“Sandya represents the dedication and perseverance of women from all ethnicities across Sri Lanka who are seeking information about their missing loved ones,” said U.S. Ambassador to Sri Lanka Atul Keshap. “The American people support their efforts as a step towards a brighter future of truth, reconciliation, and lasting peace for all Sri Lankans.”“Pursuing the truth is not a crime. Protecting the perpetrators is,” said Sandya about her campaign.The 13 honorees were chosen for their advocacy on issues as diverse as combatting early child marriage, gender-based violence, human trafficking, improving interfaith relations, and preserving the environment. They will travel to cities across the United States to discuss the challenges they have faced and inspire others to action. Mrs. Trump applauded the honorees as “true heroes,” saying they’ve “fought on the frontlines against injustice.”The First Lady declared that “we are all ultimately members of one race. The human race.” Ekneligoda’s husband, a well-known political cartoonist and journalist disappeared in January 2010 but she resolved to seek the truth about his fate. She appeared in court more than 80 times in the face of obstructionist judges and authorities. US First Lady Melania Trump, today, honored 13 extraordinary women, including Sandhya Ekneligoda, with the Secretary of State’s International Women of Courage Award.The award recognizes women around the globe who have shown exceptional courage and leadership in advocating for women’s rights, empowerment, and justice, often at great personal risk. The State Department said that a member of the majority Sinhalese community in Sri Lanka, Sandhya has become a symbol for the many thousands of persons — including from the Tamil minority — who have suffered the loss of disappeared relatives over the course of the 27-year civil war and earlier insurrections. Since the inception of this award in 2007, the Department of State has honored nearly 100 women from 60 different countries, including Jansila Majeed of Puttalam in 2010 for her advocacy on behalf of internally displaced persons. (Colombo Gazette)
Peabody Energy has come to a new licensing agreement with Yanzhou Coal Mining Co for the installation of its Longwall Top Coal Caving (LTCC) technology to enhance recovery of metallurgical coal at Peabody’s North Goonyella mine in the Bowen Basin, Queensland, Australia. Yanzhou is a subsidiary of Yankuang Group Co. Peabody estimates the new technology will allow the recovery of up to 3.9 Mt of additional high quality hard coking coal from the mine, with opportunities for future use in other areas. LTCC technology improves the recoverability of coal over traditional longwall mining methods, and will allow the operation to mine the full coal seam thickness of 6.5 m versus the conventional longwall mining method of 4.2 m. According to Peabody Energy’s Executive Vice President and Chief Operating Officer Eric Ford, “Our agreement will lead to greater resource recovery, enhanced productivity and extended mine life. It also advances another avenue in our growing Chinese collaboration.”Peabody is the first company to sign a LTCC licensing agreement with Yanzhou. The equipment is expected to be placed into service in late 2012. Peabody will work with Yanzhou to ensure the mine’s workforce is fully trained and equipped to begin LTCC operations in the first quarter of 2013. Peabody’s North Goonyella shipped 2.5 Mt of high quality hard coking coal to steel producing customers in 2010.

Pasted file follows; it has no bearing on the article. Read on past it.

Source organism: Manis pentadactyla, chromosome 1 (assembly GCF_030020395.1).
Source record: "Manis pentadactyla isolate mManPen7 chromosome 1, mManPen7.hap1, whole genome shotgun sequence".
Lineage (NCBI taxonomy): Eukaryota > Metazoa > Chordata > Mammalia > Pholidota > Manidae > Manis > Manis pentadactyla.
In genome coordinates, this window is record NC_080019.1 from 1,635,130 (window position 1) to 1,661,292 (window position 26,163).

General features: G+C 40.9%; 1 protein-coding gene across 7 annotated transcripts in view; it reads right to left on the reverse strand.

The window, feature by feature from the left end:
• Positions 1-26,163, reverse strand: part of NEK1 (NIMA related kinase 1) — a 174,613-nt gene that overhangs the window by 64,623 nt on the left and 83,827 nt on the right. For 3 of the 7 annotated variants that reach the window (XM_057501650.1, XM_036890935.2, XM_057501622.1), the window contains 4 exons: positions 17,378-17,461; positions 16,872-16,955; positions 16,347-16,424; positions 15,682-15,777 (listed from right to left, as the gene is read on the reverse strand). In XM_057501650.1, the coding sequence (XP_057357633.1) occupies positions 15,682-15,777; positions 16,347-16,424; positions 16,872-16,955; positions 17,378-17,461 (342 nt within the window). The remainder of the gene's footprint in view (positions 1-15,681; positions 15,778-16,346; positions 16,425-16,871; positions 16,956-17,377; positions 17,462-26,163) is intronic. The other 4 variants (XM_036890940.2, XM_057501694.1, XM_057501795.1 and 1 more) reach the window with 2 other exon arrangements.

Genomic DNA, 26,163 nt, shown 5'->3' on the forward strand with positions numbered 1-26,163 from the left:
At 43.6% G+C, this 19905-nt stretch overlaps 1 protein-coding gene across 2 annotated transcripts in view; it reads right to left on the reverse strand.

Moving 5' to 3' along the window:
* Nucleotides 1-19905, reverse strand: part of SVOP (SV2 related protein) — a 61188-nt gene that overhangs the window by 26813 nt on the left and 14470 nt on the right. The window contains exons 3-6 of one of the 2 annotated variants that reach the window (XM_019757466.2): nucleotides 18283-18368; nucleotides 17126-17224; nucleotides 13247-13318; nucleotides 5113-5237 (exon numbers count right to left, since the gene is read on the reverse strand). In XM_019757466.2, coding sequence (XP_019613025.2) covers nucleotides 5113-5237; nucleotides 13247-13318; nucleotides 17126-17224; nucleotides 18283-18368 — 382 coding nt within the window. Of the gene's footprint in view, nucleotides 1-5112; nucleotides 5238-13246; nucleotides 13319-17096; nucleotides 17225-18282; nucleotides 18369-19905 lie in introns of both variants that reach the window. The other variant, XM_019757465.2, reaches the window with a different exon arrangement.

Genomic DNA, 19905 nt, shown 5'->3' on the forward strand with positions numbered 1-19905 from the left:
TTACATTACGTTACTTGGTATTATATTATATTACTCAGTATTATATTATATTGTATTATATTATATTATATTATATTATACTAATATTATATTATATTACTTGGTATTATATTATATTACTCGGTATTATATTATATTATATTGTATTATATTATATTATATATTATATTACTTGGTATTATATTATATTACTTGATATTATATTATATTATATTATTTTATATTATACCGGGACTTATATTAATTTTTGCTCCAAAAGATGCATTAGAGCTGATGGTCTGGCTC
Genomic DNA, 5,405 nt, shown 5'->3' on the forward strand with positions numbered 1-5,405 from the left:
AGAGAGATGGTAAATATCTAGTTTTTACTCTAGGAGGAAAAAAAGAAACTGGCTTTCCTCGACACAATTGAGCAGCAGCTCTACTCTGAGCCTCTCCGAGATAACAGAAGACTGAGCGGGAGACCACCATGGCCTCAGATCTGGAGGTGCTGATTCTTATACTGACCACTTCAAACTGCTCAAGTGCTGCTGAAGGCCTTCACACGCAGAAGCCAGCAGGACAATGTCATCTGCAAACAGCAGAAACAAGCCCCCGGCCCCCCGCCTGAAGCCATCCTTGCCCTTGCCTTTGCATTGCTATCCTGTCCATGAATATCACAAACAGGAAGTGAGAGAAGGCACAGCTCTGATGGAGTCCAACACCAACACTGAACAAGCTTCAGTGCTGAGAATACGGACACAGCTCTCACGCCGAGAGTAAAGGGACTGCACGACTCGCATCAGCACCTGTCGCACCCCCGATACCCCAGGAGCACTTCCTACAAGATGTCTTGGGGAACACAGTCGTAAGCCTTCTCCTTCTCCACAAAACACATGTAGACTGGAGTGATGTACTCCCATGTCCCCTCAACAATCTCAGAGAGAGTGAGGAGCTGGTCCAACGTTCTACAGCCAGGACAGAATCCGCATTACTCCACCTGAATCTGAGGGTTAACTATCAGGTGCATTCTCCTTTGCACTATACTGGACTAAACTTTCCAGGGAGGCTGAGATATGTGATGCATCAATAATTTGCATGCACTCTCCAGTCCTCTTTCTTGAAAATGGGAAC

“At the Altonorte copper smelter, near the Antofagasta port in northern Chile, we have been aiming to improve environmental performance since 2011. Initiatives include a continuous emission monitoring system, including self-assessment and external audits; and an integrated stack emissions management system, with a centralised control room to improve efficiency.” Air quality is vital for the health of environment and ecosystems. As a responsible producer, Glencore says it wants “to minimise impacts we have on the quality of air. This means working not only to minimise ‘stack emissions’ from chimneys – such as sulphur dioxide (SO₂) and nitrogen oxide – but also ‘fugitive emissions’ such as dust from coal and roads. At assets around the world, we have used technology to monitor emissions in real time; invested in multi-million-dollar projects to update our smelters; and worked to control emissions on road, by rail and at ports.”“We always seek to engage with communities on important issues, such as air quality. And at Mount Isa Mines in Queensland, Australia, we are sharing air quality information with the community in near real-time. Our smartphone app gives access to an air quality portal, so community members can see can access information on SO2 emissions wherever they happen to be. We monitor air quality at the operation 24 hours a day, seven days a week, using one of the most intensive monitoring networks of any Australian city – and we upload data to the portal on an hourly basis.”“When we acquired the Mopani copper asset in Zambia in 2000, its smelter had been freely emitting SO2 for decades. So we addressed the problem – completing a $500 million upgrade project in 2014, in one of the largest environmental projects ever undertaken in Zambia. Notably, we completed this three-stage project over several years, in order to keep the plant open while the upgrade happened – protecting the livelihood of its 9,000 employees. As a result of the work, we now capture more than 95% of Mopani’s SO2 emissions.” “One of our largest emission reduction projects is at our Sudbury Integrated Nickel Operations’ smelter, where we are using a bespoke solution to reduce SO2. Our solution involves two processes: a “high roast”, which captures more sulphur by turning into sulphuric acid; and a “controlled furnace atmosphere”, which reduces emissions by introducing oxygen-deficient gas to the furnace. The first phase of the project is complete. Notably, we recorded a Total Recordable Injury Frequency Rate (TRIFR) of zero, during the 465,796 hours worked on the project.”“As part of our monitoring at assets around the world, we monitor air quality for particulate matter small than 10 microns – known as PM10 – which are linked to health problems because they can become lodged in the lungs. For example, at Alumbrera in Argentina, we have 10 monitoring stations at the mine site and neighbouring towns, which show that PM10 levels are lower than legal limits. We monitor PM10 monthly alongside other measures. Meanwhile at our open-pit mine at Cesar in Colombia, we have put in place a real-time PM10 warning system. This tool has helped us find new ways to reduce dust emissions, including when, where and how frequently to water roads; when to add chemical dust suppressants; when blasting can take place; and maximum speed limits in mines.” “It’s not just at mining assets where we work to reduce air emissions. We also aim to improve air quality at port terminals. For example, in Antwerp, Belgium, we contributed to a joint investment of €250 million to construct a state-of-the art petroleum products terminal, which includes measures to minimise emissions of volatile organic carbons (VOCs). When we transfer or store petrol or ethanol at the terminal, we redirect VOC emissions, via vapour lines, to a unit which absorbs them – enabling almost complete recovery of the product and significantly reducing emissions. Meanwhile, as part of our partnership with the Port of Quebec in Canada, we monitor air quality and use dust suppression systems to minimise emissions – for example, enclosing the conveyor that loads ships, and using moisture to control dust.”“We also seek to control dust emissions when we use road and rail transport. For example, at our Calenturitas and La Jagua mines in Colombia, we use water to control dust from roads. In all we have 14 water tankers devoted to the job – and four water filling stations at key points on the route between the two sites. We also control dust by adapting road surface materials (using particles that are less fine-grained) and by managing the movement of vehicles and machinery. On the railways, we dampen and compact coal as it is loaded, to reduce emissions when it is transferred from Calenturitas to the port at Puerto Nuevo; and we never load carriages to full capacity, to avoid coal dust blowing away. Between La Jagua and Calenturitas, meanwhile, we transport coal in semi-trailers with automatic tarp covering systems.”